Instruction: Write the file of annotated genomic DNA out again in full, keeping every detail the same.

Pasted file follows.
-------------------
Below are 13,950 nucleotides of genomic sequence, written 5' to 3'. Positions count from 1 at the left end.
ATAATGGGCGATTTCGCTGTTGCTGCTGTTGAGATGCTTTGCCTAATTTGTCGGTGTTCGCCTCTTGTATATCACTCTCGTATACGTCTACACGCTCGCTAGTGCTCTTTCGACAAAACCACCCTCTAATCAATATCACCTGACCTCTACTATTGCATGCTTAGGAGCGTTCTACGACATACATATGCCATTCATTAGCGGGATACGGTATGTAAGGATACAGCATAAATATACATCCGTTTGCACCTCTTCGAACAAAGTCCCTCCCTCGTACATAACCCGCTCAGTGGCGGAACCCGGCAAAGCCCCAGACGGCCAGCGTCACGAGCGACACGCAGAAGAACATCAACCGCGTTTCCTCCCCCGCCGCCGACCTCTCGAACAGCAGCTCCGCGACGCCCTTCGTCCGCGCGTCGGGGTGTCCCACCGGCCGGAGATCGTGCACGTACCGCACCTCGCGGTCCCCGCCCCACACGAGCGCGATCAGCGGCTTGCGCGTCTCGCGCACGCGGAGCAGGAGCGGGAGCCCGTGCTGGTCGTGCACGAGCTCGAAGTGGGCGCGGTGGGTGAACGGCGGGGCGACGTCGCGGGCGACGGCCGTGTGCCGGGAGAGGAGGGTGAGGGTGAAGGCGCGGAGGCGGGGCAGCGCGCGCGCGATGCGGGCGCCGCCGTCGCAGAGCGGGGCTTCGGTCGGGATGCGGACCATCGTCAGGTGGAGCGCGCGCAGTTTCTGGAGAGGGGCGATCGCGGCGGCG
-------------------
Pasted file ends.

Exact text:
Below are 13,950 nucleotides of genomic sequence, written 5' to 3'. Positions count from 1 at the left end.
ATAATGGGCGATTTCGCTGTTGCTGCTGTTGAGATGCTTTGCCTAATTTGTCGGTGTTCGCCTCTTGTATATCACTCTCGTATACGTCTACACGCTCGCTAGTGCTCTTTCGACAAAACCACCCTCTAATCAATATCACCTGACCTCTACTATTGCATGCTTAGGAGCGTTCTACGACATACATATGCCATTCATTAGCGGGATACGGTATGTAAGGATACAGCATAAATATACATCCGTTTGCACCTCTTCGAACAAAGTCCCTCCCTCGTACATAACCCGCTCAGTGGCGGAACCCGGCAAAGCCCCAGACGGCCAGCGTCACGAGCGACACGCAGAAGAACATCAACCGCGTTTCCTCCCCCGCCGCCGACCTCTCGAACAGCAGCTCCGCGACGCCCTTCGTCCGCGCGTCGGGGTGTCCCACCGGCCGGAGATCGTGCACGTACCGCACCTCGCGGTCCCCGCCCCACACGAGCGCGATCAGCGGCTTGCGCGTCTCGCGCACGCGGAGCAGGAGCGGGAGCCCGTGCTGGTCGTGCACGAGCTCGAAGTGGGCGCGGTGGGTGAACGGCGGGGCGACGTCGCGGGCGACGGCCGTGTGCCGGGAGAGGAGGGTGAGGGTGAAGGCGCGGAGGCGGGGCAGCGCGCGCGCGATGCGGGCGCCGCCGTCGCAGAGCGGGGCTTCGGTCGGGATGCGGACCATCGTCAGGTGGAGCGCGCGCAGTTTCTGGAGAGGGGCGATCGCGGCGGCG